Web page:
--The city might have a fraud claim against the banks for effectively tricking the city into the swaps deal by leveraging "superior" information about future interest rates.

--UBS’ involvement in an interest-rate manipulation
scandal might have led to a fraud claim for the city.

Problematic for the city is that City Council at the time secured legal opinions approving the pension debt and swaps deals. The City Council also secured a letter of approval from the state’s gaming board approving the use of casino tax revenues as collateral.

Orr said it would be too risky to pursue a legal challenge against the swaps because it would take too long, cost too much and raise a serious chance of defeat....

The city has argued that getting rid of the swaps would free up cash flow to reinvest in public safety and blight removal, while also removing restrictions over the use of its vital casino tax revenue.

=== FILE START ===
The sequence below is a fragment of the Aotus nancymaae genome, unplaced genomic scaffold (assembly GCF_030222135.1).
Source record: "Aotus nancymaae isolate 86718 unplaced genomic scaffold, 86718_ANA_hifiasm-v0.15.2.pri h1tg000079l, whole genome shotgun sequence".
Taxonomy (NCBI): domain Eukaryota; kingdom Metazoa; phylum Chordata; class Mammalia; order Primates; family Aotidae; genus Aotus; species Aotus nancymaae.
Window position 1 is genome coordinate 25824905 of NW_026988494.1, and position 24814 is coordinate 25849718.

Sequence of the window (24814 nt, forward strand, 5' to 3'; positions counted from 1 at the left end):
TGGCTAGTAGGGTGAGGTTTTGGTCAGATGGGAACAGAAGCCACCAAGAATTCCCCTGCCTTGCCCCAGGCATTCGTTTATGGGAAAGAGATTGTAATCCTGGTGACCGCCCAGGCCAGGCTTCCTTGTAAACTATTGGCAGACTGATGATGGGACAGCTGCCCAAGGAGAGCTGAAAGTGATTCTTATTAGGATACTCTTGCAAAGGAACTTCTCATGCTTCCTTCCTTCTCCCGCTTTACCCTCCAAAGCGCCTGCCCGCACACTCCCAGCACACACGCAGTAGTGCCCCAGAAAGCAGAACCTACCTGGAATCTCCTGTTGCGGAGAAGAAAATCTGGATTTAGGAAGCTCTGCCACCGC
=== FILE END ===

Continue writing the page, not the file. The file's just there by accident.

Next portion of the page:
Attorney Jerome Goldberg, appearing on behalf of City of Detroit retiree David Sole, questions Emergency Manager Kevyn Orr regarding the interest rate swaps deal, viewed by many as another gift to the very banks that destroyed Detroit’s neighborhoods using subprime mortgages and that have been charged and convicted of fraud of all sorts.


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Reply Kevyn Orr Indicates Big Banks Might Have Defrauded Detroit (Original post)
El_Johns Jan 2014 OP
msongs Jan 2014 #1
El_Johns Jan 2014 #2

Response to El_Johns (Original post)

Thu Jan 16, 2014, 03:20 AM

1. defrauded everybody else with the blessing of the AG, so where's the surprise? after all, prosecutin

g those naughty big banks might be bad for the economy...of the filthy rich

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Response to msongs (Reply #1)

Thu Jan 16, 2014, 03:22 AM

2. Orr originally wanted to give them 75% on the dollar; thank goodness a judge slapped that down.


Orr's firm, Jones-Day, numbers Citi & others among its clients.

How is this not conflict of interest?

Orr testified that he believed the city’s potential in succeeding in this complaint, which could recover up to $500 million from these banks, was 50-50.

Pursuing this complaint against the banks would net real revenue to rebuild Detroit’s neighborhoods which were destroyed by approximately 100,000 foreclosures resulting from the predatory lending practices of the banks.